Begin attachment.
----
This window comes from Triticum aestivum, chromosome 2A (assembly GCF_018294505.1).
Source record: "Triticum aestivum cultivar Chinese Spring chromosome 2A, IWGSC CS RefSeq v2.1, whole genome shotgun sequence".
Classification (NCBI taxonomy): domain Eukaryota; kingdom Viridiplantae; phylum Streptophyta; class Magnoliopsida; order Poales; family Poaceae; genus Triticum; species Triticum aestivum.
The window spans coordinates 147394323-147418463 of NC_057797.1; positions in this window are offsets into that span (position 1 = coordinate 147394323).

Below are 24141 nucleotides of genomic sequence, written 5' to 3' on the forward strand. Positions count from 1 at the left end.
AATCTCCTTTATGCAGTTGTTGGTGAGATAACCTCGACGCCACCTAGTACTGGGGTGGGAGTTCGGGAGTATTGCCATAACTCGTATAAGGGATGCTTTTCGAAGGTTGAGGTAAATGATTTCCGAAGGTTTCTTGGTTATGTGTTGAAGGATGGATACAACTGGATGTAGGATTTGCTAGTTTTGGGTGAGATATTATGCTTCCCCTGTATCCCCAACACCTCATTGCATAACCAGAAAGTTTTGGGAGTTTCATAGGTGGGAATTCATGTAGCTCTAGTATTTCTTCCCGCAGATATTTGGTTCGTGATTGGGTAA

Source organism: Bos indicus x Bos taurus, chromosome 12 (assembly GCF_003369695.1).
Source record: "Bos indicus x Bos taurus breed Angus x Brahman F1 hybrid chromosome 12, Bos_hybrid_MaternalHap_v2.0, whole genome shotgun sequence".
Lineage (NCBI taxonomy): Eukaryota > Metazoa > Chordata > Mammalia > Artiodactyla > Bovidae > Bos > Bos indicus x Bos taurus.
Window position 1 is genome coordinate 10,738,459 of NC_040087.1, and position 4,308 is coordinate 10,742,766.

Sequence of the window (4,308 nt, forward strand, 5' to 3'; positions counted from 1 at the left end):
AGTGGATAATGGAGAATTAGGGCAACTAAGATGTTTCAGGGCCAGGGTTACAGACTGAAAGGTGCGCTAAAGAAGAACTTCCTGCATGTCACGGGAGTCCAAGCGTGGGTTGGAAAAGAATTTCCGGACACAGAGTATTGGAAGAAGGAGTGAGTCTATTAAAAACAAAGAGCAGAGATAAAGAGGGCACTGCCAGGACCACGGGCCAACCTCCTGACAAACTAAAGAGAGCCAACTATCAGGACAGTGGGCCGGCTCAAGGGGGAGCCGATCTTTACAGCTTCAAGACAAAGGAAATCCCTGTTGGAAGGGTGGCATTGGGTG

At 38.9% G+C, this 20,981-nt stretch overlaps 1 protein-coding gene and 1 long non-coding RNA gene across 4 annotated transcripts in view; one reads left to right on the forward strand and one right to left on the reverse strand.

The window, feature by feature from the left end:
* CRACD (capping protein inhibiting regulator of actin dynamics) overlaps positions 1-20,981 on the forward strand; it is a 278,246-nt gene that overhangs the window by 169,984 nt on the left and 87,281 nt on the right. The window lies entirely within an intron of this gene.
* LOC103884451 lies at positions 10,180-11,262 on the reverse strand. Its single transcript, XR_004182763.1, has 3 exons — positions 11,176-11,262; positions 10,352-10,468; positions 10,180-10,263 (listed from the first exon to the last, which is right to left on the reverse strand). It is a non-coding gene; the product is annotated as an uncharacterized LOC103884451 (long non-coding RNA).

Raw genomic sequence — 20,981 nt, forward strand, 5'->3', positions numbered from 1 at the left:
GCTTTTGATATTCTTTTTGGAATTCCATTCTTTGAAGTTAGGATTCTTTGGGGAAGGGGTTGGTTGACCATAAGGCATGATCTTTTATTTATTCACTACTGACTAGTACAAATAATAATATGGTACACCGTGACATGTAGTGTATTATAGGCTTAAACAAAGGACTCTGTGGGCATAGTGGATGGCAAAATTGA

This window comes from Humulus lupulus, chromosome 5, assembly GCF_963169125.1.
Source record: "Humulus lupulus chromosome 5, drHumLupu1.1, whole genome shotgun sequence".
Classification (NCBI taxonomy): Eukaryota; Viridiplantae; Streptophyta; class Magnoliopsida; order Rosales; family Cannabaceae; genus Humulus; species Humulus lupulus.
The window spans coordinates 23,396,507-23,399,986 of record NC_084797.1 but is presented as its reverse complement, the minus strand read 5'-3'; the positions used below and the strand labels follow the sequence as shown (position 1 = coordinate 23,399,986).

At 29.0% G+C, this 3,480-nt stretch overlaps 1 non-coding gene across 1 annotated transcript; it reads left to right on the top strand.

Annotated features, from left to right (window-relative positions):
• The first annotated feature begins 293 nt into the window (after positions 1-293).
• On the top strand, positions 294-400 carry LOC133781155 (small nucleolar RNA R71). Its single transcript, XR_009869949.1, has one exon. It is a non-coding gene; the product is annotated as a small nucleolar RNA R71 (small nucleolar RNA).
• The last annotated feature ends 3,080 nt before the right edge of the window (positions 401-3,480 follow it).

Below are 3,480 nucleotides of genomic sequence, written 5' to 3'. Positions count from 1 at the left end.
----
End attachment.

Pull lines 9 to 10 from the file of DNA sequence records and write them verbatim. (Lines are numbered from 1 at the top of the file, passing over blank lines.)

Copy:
Lineage (NCBI taxonomy): Eukaryota > Metazoa > Chordata > Mammalia > Artiodactyla > Bovidae > Bos > Bos indicus x Bos taurus.
Window position 1 is genome coordinate 10,738,459 of NC_040087.1, and position 4,308 is coordinate 10,742,766.